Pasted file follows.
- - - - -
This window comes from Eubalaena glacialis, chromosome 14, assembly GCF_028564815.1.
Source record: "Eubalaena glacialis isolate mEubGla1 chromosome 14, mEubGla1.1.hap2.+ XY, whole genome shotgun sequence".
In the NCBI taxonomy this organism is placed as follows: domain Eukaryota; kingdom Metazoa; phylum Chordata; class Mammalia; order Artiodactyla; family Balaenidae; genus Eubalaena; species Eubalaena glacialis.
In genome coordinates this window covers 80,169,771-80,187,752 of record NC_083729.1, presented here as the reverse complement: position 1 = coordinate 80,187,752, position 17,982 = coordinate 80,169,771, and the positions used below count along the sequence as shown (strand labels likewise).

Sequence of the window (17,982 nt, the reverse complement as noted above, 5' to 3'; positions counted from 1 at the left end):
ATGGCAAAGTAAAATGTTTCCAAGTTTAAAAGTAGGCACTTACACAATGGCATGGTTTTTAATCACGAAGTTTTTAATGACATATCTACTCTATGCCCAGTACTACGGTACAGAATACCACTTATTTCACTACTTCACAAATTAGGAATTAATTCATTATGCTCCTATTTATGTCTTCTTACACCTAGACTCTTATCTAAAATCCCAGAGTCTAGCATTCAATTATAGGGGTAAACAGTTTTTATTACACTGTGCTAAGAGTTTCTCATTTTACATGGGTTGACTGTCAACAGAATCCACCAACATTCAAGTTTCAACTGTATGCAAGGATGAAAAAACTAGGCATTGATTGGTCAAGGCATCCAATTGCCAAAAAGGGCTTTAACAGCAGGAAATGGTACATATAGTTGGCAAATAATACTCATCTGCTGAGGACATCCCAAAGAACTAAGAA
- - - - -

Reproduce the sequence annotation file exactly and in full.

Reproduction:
This window comes from Eubalaena glacialis, chromosome 14, assembly GCF_028564815.1.
Source record: "Eubalaena glacialis isolate mEubGla1 chromosome 14, mEubGla1.1.hap2.+ XY, whole genome shotgun sequence".
In the NCBI taxonomy this organism is placed as follows: domain Eukaryota; kingdom Metazoa; phylum Chordata; class Mammalia; order Artiodactyla; family Balaenidae; genus Eubalaena; species Eubalaena glacialis.
In genome coordinates this window covers 80,169,771-80,187,752 of record NC_083729.1, presented here as the reverse complement: position 1 = coordinate 80,187,752, position 17,982 = coordinate 80,169,771, and the positions used below count along the sequence as shown (strand labels likewise).

Sequence of the window (17,982 nt, the reverse complement as noted above, 5' to 3'; positions counted from 1 at the left end):
ATGGCAAAGTAAAATGTTTCCAAGTTTAAAAGTAGGCACTTACACAATGGCATGGTTTTTAATCACGAAGTTTTTAATGACATATCTACTCTATGCCCAGTACTACGGTACAGAATACCACTTATTTCACTACTTCACAAATTAGGAATTAATTCATTATGCTCCTATTTATGTCTTCTTACACCTAGACTCTTATCTAAAATCCCAGAGTCTAGCATTCAATTATAGGGGTAAACAGTTTTTATTACACTGTGCTAAGAGTTTCTCATTTTACATGGGTTGACTGTCAACAGAATCCACCAACATTCAAGTTTCAACTGTATGCAAGGATGAAAAAACTAGGCATTGATTGGTCAAGGCATCCAATTGCCAAAAAGGGCTTTAACAGCAGGAAATGGTACATATAGTTGGCAAATAATACTCATCTGCTGAGGACATCCCAAAGAACTAAGAA